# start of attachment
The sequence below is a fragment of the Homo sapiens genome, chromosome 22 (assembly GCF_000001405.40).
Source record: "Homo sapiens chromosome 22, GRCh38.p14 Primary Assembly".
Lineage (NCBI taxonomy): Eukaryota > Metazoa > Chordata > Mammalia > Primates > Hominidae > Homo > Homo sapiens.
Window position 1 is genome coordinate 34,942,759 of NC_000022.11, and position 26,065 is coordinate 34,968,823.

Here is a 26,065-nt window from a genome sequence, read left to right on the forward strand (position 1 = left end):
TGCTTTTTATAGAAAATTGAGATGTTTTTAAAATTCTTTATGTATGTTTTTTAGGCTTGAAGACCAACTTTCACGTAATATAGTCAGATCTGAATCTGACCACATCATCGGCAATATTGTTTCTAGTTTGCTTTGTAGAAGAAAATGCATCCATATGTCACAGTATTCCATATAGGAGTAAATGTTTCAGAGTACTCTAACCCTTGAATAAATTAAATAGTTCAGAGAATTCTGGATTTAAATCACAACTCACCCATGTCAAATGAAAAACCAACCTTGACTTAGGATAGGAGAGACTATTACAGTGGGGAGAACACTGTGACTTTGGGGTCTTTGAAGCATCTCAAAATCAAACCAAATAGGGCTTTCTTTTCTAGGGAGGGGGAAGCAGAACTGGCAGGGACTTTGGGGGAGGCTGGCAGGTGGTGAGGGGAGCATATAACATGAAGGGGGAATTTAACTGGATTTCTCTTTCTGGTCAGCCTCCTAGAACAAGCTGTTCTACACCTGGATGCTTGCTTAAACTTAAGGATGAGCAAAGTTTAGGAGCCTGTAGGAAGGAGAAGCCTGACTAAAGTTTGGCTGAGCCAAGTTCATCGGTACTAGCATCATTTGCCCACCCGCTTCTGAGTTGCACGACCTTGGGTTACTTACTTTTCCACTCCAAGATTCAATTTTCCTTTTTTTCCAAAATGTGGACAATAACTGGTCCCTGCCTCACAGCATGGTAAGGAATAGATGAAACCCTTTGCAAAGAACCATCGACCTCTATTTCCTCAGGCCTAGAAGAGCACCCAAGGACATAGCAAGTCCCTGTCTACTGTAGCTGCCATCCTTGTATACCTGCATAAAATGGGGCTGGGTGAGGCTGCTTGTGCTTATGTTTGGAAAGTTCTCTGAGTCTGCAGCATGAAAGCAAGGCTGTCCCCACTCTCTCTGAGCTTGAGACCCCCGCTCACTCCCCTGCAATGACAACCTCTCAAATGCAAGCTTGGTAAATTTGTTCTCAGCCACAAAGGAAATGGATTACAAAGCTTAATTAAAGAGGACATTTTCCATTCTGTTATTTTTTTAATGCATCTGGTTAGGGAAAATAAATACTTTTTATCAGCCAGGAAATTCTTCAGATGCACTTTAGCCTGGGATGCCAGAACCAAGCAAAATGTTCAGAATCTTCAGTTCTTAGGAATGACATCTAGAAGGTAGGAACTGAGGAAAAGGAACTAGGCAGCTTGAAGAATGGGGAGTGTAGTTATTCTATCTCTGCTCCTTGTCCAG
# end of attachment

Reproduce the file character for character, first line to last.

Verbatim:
The sequence below is a fragment of the Homo sapiens genome, chromosome 22 (assembly GCF_000001405.40).
Source record: "Homo sapiens chromosome 22, GRCh38.p14 Primary Assembly".
Lineage (NCBI taxonomy): Eukaryota > Metazoa > Chordata > Mammalia > Primates > Hominidae > Homo > Homo sapiens.
Window position 1 is genome coordinate 34,942,759 of NC_000022.11, and position 26,065 is coordinate 34,968,823.

Here is a 26,065-nt window from a genome sequence, read left to right on the forward strand (position 1 = left end):
TGCTTTTTATAGAAAATTGAGATGTTTTTAAAATTCTTTATGTATGTTTTTTAGGCTTGAAGACCAACTTTCACGTAATATAGTCAGATCTGAATCTGACCACATCATCGGCAATATTGTTTCTAGTTTGCTTTGTAGAAGAAAATGCATCCATATGTCACAGTATTCCATATAGGAGTAAATGTTTCAGAGTACTCTAACCCTTGAATAAATTAAATAGTTCAGAGAATTCTGGATTTAAATCACAACTCACCCATGTCAAATGAAAAACCAACCTTGACTTAGGATAGGAGAGACTATTACAGTGGGGAGAACACTGTGACTTTGGGGTCTTTGAAGCATCTCAAAATCAAACCAAATAGGGCTTTCTTTTCTAGGGAGGGGGAAGCAGAACTGGCAGGGACTTTGGGGGAGGCTGGCAGGTGGTGAGGGGAGCATATAACATGAAGGGGGAATTTAACTGGATTTCTCTTTCTGGTCAGCCTCCTAGAACAAGCTGTTCTACACCTGGATGCTTGCTTAAACTTAAGGATGAGCAAAGTTTAGGAGCCTGTAGGAAGGAGAAGCCTGACTAAAGTTTGGCTGAGCCAAGTTCATCGGTACTAGCATCATTTGCCCACCCGCTTCTGAGTTGCACGACCTTGGGTTACTTACTTTTCCACTCCAAGATTCAATTTTCCTTTTTTTCCAAAATGTGGACAATAACTGGTCCCTGCCTCACAGCATGGTAAGGAATAGATGAAACCCTTTGCAAAGAACCATCGACCTCTATTTCCTCAGGCCTAGAAGAGCACCCAAGGACATAGCAAGTCCCTGTCTACTGTAGCTGCCATCCTTGTATACCTGCATAAAATGGGGCTGGGTGAGGCTGCTTGTGCTTATGTTTGGAAAGTTCTCTGAGTCTGCAGCATGAAAGCAAGGCTGTCCCCACTCTCTCTGAGCTTGAGACCCCCGCTCACTCCCCTGCAATGACAACCTCTCAAATGCAAGCTTGGTAAATTTGTTCTCAGCCACAAAGGAAATGGATTACAAAGCTTAATTAAAGAGGACATTTTCCATTCTGTTATTTTTTTAATGCATCTGGTTAGGGAAAATAAATACTTTTTATCAGCCAGGAAATTCTTCAGATGCACTTTAGCCTGGGATGCCAGAACCAAGCAAAATGTTCAGAATCTTCAGTTCTTAGGAATGACATCTAGAAGGTAGGAACTGAGGAAAAGGAACTAGGCAGCTTGAAGAATGGGGAGTGTAGTTATTCTATCTCTGCTCCTTGTCCAG